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International Centre for Research in Events Tourism and Hospitality ICRETH Studentships

International Centre for Events Tourism and Hospitality

Rural leisure, ethnicity and exclusion?

In 2004 Trevor Phillips argued that a form of passive apartheid existed in the countryside, to the extent that, without intervention, the countryside could become a ‘no-go’ area for ethnic minorities. A decade on from this suggestion the same challenges remain. The limited existing research in the field has shown that, despite high levels of rural racism, the presumed dominance of whiteness in the countryside has been used to dismiss the relevancy of race as a rural political or policy concern. The countryside is also a space for leisure, but ethnic minorities are visibly absent from rural leisure. This is despite policy and practice interventions to try and increase participation.

While over the last decade there has been a gradual shift towards examining the experiences of minority ethnic groups in rural environments, research into how the English countryside  as a leisure space (re)produces structures of racialised exclusion and sustains white privilege has not been forthcoming. This PhD opportunity would enable interested applicants to explore the role of leisure in the social construction of the countryside, specifically how different ethnic groups negotiate and experience in/exclusion in these spaces. Applicants may consider the intersections between ethnicity and other ‘axes of power’ in order to add to the originality of the work. Applicants are also encouraged to develop innovative approaches in both gathering data and in its analysis.     

Please contact Dr Kate Dashper for further details
Tel: +44(0)113 8123460
Spaces of Dissent: Mega events and the mediation of political conflictualities in two contemporary democracies
With the growing media profile of mega-events such as the Olympic Games and the World Cup, and the significance of those events to the cultural political economy of states wishing to compete as a place where the world can do business, there is an increase in the co-incidence of protest and civil unrest.

How is dissent articulated around the hosting of mega events? What does the media construe as protest and in what ways are those protests connected, or not, to the mega event to which it is construed as responding, within the media articulation of its actions? How is dissent around mega events documented by the dissenters, and how does that documentation differ from that of the media representations of their dissent?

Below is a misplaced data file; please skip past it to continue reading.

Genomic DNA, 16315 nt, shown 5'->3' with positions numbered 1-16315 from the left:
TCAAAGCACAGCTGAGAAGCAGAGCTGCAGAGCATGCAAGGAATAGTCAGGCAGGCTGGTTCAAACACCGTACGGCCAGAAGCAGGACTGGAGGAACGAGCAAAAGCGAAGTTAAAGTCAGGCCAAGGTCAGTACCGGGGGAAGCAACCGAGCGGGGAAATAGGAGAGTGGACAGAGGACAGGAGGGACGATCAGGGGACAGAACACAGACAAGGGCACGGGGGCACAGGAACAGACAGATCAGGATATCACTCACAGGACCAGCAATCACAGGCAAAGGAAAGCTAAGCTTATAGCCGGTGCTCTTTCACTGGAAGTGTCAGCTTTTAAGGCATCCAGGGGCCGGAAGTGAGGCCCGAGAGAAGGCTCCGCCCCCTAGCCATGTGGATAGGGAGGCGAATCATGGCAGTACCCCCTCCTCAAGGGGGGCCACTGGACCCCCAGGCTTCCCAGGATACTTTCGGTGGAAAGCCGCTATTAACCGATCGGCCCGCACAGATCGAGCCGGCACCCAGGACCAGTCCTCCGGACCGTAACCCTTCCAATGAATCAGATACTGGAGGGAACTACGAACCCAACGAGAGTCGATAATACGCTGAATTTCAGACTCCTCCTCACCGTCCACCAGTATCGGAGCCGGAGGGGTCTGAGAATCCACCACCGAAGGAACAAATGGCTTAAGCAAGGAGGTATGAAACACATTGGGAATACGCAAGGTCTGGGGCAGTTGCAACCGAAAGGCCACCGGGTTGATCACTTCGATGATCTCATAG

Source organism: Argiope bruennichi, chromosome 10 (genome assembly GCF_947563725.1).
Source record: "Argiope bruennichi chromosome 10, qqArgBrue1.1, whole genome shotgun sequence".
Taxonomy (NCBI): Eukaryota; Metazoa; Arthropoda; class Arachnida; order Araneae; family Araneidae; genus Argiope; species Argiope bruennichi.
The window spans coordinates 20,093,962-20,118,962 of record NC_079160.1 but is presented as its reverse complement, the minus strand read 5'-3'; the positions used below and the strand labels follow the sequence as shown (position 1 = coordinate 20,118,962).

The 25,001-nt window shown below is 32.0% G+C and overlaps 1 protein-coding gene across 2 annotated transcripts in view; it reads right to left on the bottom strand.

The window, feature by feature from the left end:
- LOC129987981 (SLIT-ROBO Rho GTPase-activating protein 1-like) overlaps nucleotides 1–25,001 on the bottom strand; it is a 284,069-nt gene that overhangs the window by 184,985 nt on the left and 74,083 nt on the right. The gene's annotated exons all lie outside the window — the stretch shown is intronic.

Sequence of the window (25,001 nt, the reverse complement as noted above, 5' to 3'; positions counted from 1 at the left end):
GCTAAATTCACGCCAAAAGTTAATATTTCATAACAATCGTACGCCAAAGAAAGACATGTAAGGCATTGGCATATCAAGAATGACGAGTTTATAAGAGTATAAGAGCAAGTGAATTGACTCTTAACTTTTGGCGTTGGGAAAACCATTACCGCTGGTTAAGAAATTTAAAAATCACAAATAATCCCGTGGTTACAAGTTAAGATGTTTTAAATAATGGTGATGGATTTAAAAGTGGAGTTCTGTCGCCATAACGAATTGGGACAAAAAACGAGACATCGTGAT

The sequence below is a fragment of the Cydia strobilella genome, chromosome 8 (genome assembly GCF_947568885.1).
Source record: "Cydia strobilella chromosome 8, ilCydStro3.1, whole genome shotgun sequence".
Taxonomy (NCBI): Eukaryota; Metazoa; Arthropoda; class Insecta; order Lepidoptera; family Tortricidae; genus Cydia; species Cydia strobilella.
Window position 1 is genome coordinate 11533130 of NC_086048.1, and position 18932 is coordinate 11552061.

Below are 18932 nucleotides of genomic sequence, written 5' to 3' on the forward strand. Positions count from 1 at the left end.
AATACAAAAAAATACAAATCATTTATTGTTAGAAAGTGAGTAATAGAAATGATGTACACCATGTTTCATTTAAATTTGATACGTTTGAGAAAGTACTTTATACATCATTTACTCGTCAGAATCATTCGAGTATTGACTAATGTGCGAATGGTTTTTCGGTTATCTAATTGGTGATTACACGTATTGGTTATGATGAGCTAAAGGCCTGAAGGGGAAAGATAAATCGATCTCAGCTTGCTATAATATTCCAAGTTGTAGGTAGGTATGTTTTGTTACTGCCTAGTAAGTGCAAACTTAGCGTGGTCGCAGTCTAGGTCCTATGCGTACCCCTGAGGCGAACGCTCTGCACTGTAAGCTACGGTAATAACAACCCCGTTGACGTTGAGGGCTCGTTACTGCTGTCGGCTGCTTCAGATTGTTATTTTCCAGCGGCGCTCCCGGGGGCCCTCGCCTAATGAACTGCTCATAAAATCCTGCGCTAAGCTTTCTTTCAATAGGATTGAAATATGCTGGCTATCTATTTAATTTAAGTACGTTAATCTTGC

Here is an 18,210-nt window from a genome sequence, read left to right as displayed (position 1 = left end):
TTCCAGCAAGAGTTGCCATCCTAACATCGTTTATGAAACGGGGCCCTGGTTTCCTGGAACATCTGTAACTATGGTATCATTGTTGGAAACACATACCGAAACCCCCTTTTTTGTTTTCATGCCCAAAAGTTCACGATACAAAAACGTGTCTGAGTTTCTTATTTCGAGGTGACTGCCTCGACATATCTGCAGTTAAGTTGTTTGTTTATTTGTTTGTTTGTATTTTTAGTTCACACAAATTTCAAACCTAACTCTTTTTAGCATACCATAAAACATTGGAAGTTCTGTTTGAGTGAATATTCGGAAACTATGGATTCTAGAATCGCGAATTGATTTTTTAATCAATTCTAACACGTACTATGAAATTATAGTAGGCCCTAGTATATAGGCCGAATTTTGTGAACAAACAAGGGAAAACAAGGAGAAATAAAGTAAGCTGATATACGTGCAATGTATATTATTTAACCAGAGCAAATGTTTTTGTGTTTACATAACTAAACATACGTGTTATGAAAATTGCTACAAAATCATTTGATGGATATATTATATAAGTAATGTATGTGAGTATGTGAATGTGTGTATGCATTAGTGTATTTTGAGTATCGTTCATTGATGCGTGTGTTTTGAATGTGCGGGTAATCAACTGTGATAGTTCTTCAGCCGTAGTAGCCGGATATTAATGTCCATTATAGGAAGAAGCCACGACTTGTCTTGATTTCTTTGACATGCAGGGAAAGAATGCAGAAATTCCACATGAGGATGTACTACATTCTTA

This PhD gives you an opportunity to explore these and other questions, developing your own specific research agenda within the topic, working at the cutting edge of the emerging field of critical event studies with researchers based in the UK and Brazil.

The proposed program will form a foundation for collaboration, within both countries, between academics, social movements and those involved in policy making and implementation at regional and national levels. A number of research approaches, methodologies and philosophies are appropriate for this PhD. It could include a combination of the analysis of media representations of dissent and protest, in depth interviews with key participants, localised focus group discussions and use of suitable individual, memory based, archival materials.

You will be able to develop your own area of interest within this exciting topic, investigating how events, as contested spaces, are presented through a variety of media, in the two identified contemporary democracies.

Considering the area of this PhD, it is not necessary for candidates to be a Portuguese speaker and travelling to Brazil is not essential as the research can be conducted whilst based in the UK.

Please contact Dr Ian Lamond for further details
Tel: +44(0)113 8123816
Sports events, the Middle East and Islam
There is a contemporary trend towards many ‘emerging’ regions outside of the western world hosting, and/or actively seeking to host, international sporting events. One such emerging region is the Middle East, which is composed largely of Islamic countries.

To date, little attention has been given to examining the socio-cultural beliefs and values within Islam - many of which are fundamental to everyday life within non-secular Islamic countries - and the challenges these may present (to both the host nation and the event).

This PhD opportunity would enable interested applicants to explore a range of issues that may arise when an international sporting event is staged in a non-secular Islamic country including, but not limited to: gender segregation, dress codes, diet and alcohol consumption and human rights. Travel to the Middle East is not essential so candidates should consider how access to key informants would be gained via other means. Should to travel to the Middle East be required, expense for this would have to be covered via the candidate.

Please contact Dr Kate Dashper for further details
Tel: +44(0)113 8123460